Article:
Saturday, July 4, 2009
Golden Shoe: Oldrich NEJEDLY (TCH)
When: 27 May 1934 to 10 June 1934
Final: 10 June 1934
Goals: 70 (average 4.1 per match)
Attendance: 358000 (average 21058)
Delight for the Azzurri as home advantage tells
Hosts Italy became the first European winners of the FIFA World Cup™ when the second chapter of the fledgling competition unfolded in 1934.
It was a tournament on a bigger scale than four years before, with eight host cities compared with one and live radio broadcasts taking the action to listeners in 12 of the competing countries. Yet as in Uruguay, it was the home side who took the spoils, goals from Raimondo Orsi and Angelo Schiavio helping Vittorio Pozzo's Italy secure a 2-1 comeback triumph against Czechoslovakia in the Final in Rome.
After the success of the first FIFA World Cup, there was now a 32-team preliminary round to decide the 16 finalists. In the only instance of its kind, Italy had to qualify for their own tournament by defeating Greece. Mexico provided another one-off by travelling to the finals but not playing a single game. Although they had initially beaten Cuba to earn a place, a late application by the United States left the unlucky Mexicans facing another qualifier on arrival in Rome and they lost out 4-2.
Uruguay were the most notable omission from the lineup of contenders, having declined to participate in retaliation for Italy's refusal to travel in 1930 – thereby creating another footnote in the history books as the only holders not to defend their prize. The South American teams that did make the long journey were soon bound for home as Argentina and Brazil, both fielding under-strength sides, suffered first-round losses to Sweden and Spain respectively.
Argentina, who featured no survivors from 1930, had been unhappy to lose several key players to Italian football, among them midfielder Luisito Monti, who had appeared in the Final four years earlier. He would now play his part in Italy's victory along with Atilio DeMaria, Enrico Guaita and Orsi – all fellow 'oriundi', players of Italian descent now returned from South America.
Orsi scored twice and Schiavio a hat-trick as Italy, well prepared by the authoritarian Pozzo, made an emphatic start by thrashing the United States 7-1 in Rome. It was the biggest win of the tournament but not the only eye-catching performance of the first round. Egypt, the first African representatives on the world stage, retrieved a two-goal deficit against Hungary before eventually succumbing 4-2. France, meanwhile, supplied unexpectedly obdurate opposition for Austria, taking the lead against the Wunderteam before losing out 3-2 after extra time.
Austria underline credentials
Austria rivalled Italy for the tag of tournament favourites. Coach Hugo Meisl had refined the short passing game introduced to central Europe by Englishman Jimmy Hogan and, with an attack orchestrated by the so-called 'Paper Man', the frail but graceful Matthias Sindelar, they had underlined their credentials by beating the Italians 4-2 in Florence four months before. However, there was little opportunity for flowing football in an ill-tempered quarter-final success over neighbours Hungary that was likened to a "street battle" by one contemporary account.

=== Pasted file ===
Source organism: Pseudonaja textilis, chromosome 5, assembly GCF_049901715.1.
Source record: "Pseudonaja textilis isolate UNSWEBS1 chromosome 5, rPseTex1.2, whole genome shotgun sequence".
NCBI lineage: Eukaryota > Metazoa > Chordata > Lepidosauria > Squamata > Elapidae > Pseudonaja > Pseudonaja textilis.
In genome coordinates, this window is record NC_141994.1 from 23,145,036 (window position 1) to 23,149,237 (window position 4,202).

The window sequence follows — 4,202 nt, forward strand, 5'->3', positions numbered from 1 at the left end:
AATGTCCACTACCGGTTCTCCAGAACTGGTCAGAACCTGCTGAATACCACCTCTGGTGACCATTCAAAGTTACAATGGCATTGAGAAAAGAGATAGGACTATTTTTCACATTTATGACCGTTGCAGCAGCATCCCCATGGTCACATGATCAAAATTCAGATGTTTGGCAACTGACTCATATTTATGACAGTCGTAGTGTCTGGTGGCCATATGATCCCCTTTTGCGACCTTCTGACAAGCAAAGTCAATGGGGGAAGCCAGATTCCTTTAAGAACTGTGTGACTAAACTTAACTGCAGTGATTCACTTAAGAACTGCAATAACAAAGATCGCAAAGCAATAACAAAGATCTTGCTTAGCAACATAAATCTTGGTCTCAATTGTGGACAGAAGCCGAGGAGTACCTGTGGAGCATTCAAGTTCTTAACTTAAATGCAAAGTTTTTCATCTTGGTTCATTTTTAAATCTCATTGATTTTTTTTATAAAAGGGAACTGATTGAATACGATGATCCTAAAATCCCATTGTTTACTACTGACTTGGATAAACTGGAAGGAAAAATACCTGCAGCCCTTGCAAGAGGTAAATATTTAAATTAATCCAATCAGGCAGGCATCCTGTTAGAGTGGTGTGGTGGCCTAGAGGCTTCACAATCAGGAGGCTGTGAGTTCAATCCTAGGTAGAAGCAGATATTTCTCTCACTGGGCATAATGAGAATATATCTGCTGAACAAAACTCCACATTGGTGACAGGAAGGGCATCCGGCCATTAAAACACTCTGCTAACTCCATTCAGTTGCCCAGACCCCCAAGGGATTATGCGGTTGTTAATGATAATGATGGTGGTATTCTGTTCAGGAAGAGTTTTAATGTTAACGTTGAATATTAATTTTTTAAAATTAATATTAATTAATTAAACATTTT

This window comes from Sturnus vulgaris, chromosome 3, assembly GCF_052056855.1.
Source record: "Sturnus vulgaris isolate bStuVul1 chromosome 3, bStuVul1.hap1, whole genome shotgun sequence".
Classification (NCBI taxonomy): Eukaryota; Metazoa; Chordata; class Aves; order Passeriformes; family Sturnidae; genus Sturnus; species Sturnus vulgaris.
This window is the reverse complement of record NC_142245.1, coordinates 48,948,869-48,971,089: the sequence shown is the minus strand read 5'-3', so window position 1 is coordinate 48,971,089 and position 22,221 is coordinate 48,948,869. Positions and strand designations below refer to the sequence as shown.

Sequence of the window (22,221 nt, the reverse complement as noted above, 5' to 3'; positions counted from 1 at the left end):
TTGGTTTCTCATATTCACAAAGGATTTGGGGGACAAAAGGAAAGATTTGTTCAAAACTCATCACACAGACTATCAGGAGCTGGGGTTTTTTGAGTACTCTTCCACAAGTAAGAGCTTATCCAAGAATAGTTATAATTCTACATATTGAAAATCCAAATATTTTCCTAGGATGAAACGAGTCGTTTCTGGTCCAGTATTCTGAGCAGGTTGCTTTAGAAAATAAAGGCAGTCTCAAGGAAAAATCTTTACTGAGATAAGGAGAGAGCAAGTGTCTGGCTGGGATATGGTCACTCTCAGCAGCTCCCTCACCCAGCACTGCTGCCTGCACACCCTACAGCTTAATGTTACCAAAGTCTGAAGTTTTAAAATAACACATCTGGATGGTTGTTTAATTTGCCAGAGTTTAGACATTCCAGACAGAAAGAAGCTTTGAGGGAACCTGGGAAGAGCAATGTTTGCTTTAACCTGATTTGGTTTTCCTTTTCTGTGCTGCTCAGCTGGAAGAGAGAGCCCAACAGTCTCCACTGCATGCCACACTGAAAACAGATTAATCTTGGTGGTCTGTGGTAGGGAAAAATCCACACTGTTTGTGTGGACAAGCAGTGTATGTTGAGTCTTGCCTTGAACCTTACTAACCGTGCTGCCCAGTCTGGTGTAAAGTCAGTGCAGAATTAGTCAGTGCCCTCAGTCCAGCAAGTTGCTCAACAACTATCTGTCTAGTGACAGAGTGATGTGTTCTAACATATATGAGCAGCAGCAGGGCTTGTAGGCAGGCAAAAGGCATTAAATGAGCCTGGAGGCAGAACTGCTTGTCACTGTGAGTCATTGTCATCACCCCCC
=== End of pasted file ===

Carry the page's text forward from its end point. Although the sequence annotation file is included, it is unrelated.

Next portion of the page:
Nor did the conditions facilitate their favoured passing game in the ensuing semi-final against Italy where Sindelar's threat was stymied by the close-marking Monti. On a wet, heavy pitch, the hosts prevailed through Guaita's solitary first-half strike, showing admirable stamina in what was their third match in four days following a hard-fought quarter-final contest with Spain.
The Azzurri had battled back to draw 1-1 with Spain when the sides met on 31 May. Twenty-four hours later they squared off again – with Spain goalkeeper Zamora absent from the much-changed lineups – and this time Giuseppe Meazza, a forward so good they named the San Siro after him, scored the only goal. The Spanish headed home pointing to disallowed efforts in both games but that did not matter to an Italian public swept up in a mood of nationalistic fervour.
Of the 367,000 spectators who passed through the turnstiles, more than half of that number were for the home nation's five matches, which averaged 37,600 fans. Such was the desire of Italy's fascist leader Benito Mussolini to showcase his country's strengths, he even had an additional trophy commissioned – the Coppa Del Duce, whose dimensions dwarfed the real thing.
Italy's opponents in the Final in Rome on 10 June would be Czechoslovakia. Like Austria, they were pupils of the 'Danubian school' of short passing and had noted performers at both ends of the field in goalkeeper Frantisek Planicka and forward Oldrich Nejedly, whose five goals earned him the Golden Shoe. After a narrow first-round victory over Romania, they had needed to come from behind to defeat Switzerland 3-2 in the last eight, Nejedly grabbing a late winner. The same player's hat-trick then secured a 3-1 semi-final triumph over a Germany side who gained some consolation by claiming the bronze medal at Austria's expense.
Nejedly did not score in the Final but Puc did, the Czech winger stunning most of the 50,000 crowd in the PNF Stadium with a low drive that put the underdogs ahead with just 14 minutes remaining. Italy almost conceded a second when Svoboda struck the frame of the goal but instead, in the 81st minute, they were level as Orsi's freakish shot swerved past Planicka.
Into extra time and Pozzo showed he was more than a mere disciplinarian, his instructions to Guaita and Schiavino to switch positions bearing fruit as the pair combined for the winner. From Meazza's cross, Guaita played in Schiavino and he found the back of the net. Italy were world champions for the first time.